If you update the template with new details such as meeting location or contact information, you can update all of the previously posted events with that new information.
You should receive periodic email updates from BlueBroward asking you to check that your event listings are current and update them when they are not (spam filters can interfere). You can also log into the website at any time to add speaker details.
Democrats have one last chance in this election cycle to limit the damage to the U.S. Senate, which can be kept to a 51-49 margin if Democrat Foster Campbell can win the runoff election in Louisiana. Although this is not a Florida race, Democrats throughout the nation have an opportunity to help by participating in virtual phone banks.
South Florida activist Bret Berlin, in an appearance at the Broward Democrats organizing meeting Saturday, explained that in addition to promoting the phone banking he is raising money to send our volunteers to Louisiana to help with canvassing and other GOTV efforts. If you can donate your time, your travel and lodging will be covered, he said. If you are interested in helping in any way, contact email@example.com.
While there has been plenty of discouraging news this week, the news from Broward Democrats has been very positive. Tuesday’s meeting of the county Democratic Executive Committee could have turned into a “bitch session” on what went wrong in the election, but instead we heard about many things that went right in Broward — and need to be replicated across the state.
Cynthia Bush, a grassroots activists who became de facto head of the local party during the time that Chairman Mitch Caesar was running for Clerk of the Court (and continued to head GOTV operations after he returned to his post), is likely to become chair in the upcoming Dec. 3 party organizational meeting where Caesar will not be seeking reelection. She explained how hard Broward Democrats pushed for an effective GOTV effort, often filling in crucial gaps like chasing down absentee ballots that the Clinton campaign and the state party weren’t focusing on.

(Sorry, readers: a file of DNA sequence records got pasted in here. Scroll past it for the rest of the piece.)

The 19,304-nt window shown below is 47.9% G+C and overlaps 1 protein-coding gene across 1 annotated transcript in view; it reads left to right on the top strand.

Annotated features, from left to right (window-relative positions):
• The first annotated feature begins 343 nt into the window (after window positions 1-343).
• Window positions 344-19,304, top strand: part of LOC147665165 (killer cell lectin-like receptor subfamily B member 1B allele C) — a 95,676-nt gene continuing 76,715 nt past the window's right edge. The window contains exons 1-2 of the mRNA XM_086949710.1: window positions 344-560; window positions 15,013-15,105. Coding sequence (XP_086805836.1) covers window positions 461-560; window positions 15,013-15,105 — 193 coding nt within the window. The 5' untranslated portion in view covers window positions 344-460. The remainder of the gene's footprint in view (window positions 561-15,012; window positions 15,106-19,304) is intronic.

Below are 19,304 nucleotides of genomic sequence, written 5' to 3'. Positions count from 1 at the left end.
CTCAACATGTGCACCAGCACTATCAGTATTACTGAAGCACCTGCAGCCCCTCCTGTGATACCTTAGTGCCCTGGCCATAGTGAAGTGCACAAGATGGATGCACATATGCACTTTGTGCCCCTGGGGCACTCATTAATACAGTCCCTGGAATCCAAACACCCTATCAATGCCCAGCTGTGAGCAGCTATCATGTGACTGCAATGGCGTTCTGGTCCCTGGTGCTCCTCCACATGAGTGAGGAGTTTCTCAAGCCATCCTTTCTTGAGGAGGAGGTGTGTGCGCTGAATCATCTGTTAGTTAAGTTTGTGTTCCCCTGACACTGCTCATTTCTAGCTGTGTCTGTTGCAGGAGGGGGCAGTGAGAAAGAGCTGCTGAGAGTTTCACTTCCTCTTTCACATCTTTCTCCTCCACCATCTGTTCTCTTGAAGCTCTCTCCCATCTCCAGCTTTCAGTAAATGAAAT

As a result, Broward outperformed all expectations, both for Clinton and for Senate candidate Patrick Murphy. “That needs to be replicated if we’re going to win seats, if we’re going to hold seats in 2018,” she said. That means other counties around the state need to adopt the same, activist philosophy. In other words, because Democratic turnout operations were weak in other parts of the state, we were not successful in countering strong turnout for Trump in rural Florida or regions such as Tampa.
Broward needs to have its own organization and structures, informed by local knowledge, she said. “I don’t think we should ever be sitting back and waiting for a campaign to tell us what needs to be done.”
State Committeeman Ken Evans, who is running for reelection and pushing for new leadership at the state party level, gave a similar account at a brainstorming meeting he held on Thursday. The state party has been too narrowly focused on fundraising, and only fundraising to the exclusion of grassroots activism, he said. As chair of a committee dedicated to organizing clubs and caucuses, he found there was way too little focus on giving those organizations productive work to do, he said.